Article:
Seven thirty-three, and the rain was bucketing. It was cold. It was dark. It was the perfect night to go to the opera. I, being an amateur opera fanatic (by way of National Public Radio afternoon opera broadcasts only, mind you), was thrilled beyond credence. It was opera time in Tennessee, y’all.
Lights down, curtain up. Happiness: the October 28th showing of La Traviata opened with a red-hot note of passion, quaking the theatre and sending waves of “wow” right on down my spine. It was an experience comparable only to dying and going to heaven minus the dying. Truly unforgettable.
What was I talking about? Oh yes, La Traviata. Composer Giuseppe Verdi was the whiz behind this opera, composing the music and putting the famous Alexander Dumas tale to song. Brian Salesky directed Knoxville Opera’s rendition of the famed La Traviata at the Tennessee Theatre. Joyce el-Khoury played the lead role of Violetta Valery, and Zach Borichevsky played Violetta’s lover, Alfredo Germont (it’s an opera after all). The show also boasted actors Mark Womack, Kevin Thompson (he had a VOICE!), Martha Prewitt, Amanda Tittle, and Boris van Druff.
La Traviata capitalizes on sacrifice, forgiveness, and, of course, love. Violetta Valery, a terminally ill courtesan, falls in love with Alfredo Germont, a striking gentleman. They move in together until the day Violetta is confronted by Alfredo’s father. He pleads with her to leave his son because she is tearing apart the reputable family name. Violetta sacrifices her love and leaves Alfredo for the isolation of her Paris abode. As her illness worsens, she finds herself longing for Alfredo, wishing she had not left him. At the end of the story, Alfredo returns to Violetta, and she dies in his arms. How tragic.
The actors were truly spectacular to behold. I sat through the entire three act opera in rapture at the marvelous talent that they possessed. Joyce el-Khoury played Violetta’s role superbly. She had impeccable volume and a voice that was magnificently histrionic. My only criticism about her performance was her liveliness during the scene of her death. To me, there just seems to be something twisted about a person bouncing about on her bed pronouncing for all the world in a sing-song voice that they are about to die. Perhaps, however, that was how the role was meant to be played. Zach Borichevsky who played Alfredo Germont also did stunningly. His voice, too, was incredible. His volume and gestures were true to character, but I cannot speak about their articulation (since I don’t know that much Italian, of course, plus, is an opera even supposed to be articulated?). I have only one critique about Mr. Borichevsky: he was too tall, thus rendering him awkward in the more, ah, emotional scenes. It looked a bit unnatural when he fell on the floor in tears, as his legs had trouble bending to match the 180 degrees of the floor. Just a bit hard to watch. Otherwise, every single actor did brilliantly.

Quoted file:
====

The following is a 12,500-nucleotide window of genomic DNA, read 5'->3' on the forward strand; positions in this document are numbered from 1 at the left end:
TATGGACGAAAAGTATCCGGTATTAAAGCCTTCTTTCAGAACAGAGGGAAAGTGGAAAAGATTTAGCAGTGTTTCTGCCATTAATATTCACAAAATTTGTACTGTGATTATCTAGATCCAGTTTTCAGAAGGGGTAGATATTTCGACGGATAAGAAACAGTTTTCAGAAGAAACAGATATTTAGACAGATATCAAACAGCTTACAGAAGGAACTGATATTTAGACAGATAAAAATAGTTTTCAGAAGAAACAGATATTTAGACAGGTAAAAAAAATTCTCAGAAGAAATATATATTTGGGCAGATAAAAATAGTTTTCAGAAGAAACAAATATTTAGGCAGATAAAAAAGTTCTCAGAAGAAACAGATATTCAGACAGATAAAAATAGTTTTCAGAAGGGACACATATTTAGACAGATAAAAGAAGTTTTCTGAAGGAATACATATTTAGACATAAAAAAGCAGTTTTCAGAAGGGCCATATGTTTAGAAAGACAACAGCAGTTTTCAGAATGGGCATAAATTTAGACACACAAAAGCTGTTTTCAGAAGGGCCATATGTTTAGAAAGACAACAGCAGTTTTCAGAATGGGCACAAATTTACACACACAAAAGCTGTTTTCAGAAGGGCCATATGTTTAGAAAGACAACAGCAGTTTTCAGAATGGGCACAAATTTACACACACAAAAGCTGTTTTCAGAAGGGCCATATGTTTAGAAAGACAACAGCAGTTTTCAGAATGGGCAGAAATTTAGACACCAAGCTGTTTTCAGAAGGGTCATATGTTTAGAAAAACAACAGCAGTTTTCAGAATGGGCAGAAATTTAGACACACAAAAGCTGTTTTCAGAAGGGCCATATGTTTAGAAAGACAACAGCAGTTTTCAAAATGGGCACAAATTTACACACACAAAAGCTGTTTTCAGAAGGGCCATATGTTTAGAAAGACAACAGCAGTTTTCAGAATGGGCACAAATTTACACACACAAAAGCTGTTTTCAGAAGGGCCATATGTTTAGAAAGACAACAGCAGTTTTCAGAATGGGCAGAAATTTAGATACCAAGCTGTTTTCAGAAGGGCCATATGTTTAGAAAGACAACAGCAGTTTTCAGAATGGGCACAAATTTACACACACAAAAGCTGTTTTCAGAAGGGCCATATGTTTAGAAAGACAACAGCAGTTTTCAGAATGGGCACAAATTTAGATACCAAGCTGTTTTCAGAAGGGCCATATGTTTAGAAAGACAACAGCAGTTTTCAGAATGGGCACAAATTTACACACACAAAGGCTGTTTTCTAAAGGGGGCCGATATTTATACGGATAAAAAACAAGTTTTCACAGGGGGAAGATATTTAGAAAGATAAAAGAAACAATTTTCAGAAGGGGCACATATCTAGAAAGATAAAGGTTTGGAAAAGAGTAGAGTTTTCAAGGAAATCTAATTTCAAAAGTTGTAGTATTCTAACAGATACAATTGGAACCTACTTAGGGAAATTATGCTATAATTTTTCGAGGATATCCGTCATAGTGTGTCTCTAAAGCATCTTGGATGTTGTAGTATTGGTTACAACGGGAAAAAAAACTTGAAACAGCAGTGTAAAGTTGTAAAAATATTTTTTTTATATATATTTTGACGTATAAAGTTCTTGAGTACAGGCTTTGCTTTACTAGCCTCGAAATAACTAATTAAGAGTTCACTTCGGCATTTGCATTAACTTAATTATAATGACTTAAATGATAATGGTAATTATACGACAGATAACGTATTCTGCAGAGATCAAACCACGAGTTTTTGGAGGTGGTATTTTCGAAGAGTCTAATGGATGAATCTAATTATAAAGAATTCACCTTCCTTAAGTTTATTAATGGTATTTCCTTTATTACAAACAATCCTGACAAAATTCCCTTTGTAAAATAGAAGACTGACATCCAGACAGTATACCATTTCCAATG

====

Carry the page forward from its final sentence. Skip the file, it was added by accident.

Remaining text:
The set was especially simple, yet it worked well. With ornate, time-period-proper bedding and furniture, it looked quite appropriate for the piece. Because the stage has stairs, the set was set up in tiers: truly brilliant. It just worked for the story. The lighting, too, was magnificent. There was one scene where Violetta was at a dance with Alfredo; however, they were in a separate room for a moment. Alfredo and Violetta occupied the entire stage, but because of the way the lighting was done, the audience still felt the heavy influence of the dance. Why? Because the lighting was such that shadows were on the back wall of figures dancing. Wow. The lighting continued to fit the mood with every scene- dim at the proper times, bright at the proper times, and so on.
Costumes must have been a hassle to put together. Since it was a period piece, every dress was quite hoop-ish and gaudy. It was exactly right for the opera as a whole and also for each character. Because Violetta was a courtesan, they did well to have slightly, um, revealing, one could say, dresses (as strange as that may sound). Make-up was not overdone, but just right. I couldn’t be any more optimistic about the performance of the orchestra, as well. Their timing was perfect, and the music itself fit the mood incredibly. Most of the actors did not use microphones since it was an opera; rather, they projected their voices. Throughout the entire theatre, their voices were easily heard. Beautiful.
The audience itself was a mass of enraptured gawkers. Most of the people were elderly, it seemed, so that might have a bit to do with the silence and whatnot.
The opera was the best thing to happen to me since the start of high school. It had such an impact on me that one of my new life goals is to work backstage at least once for an opera. La Traviata was one rummy performance.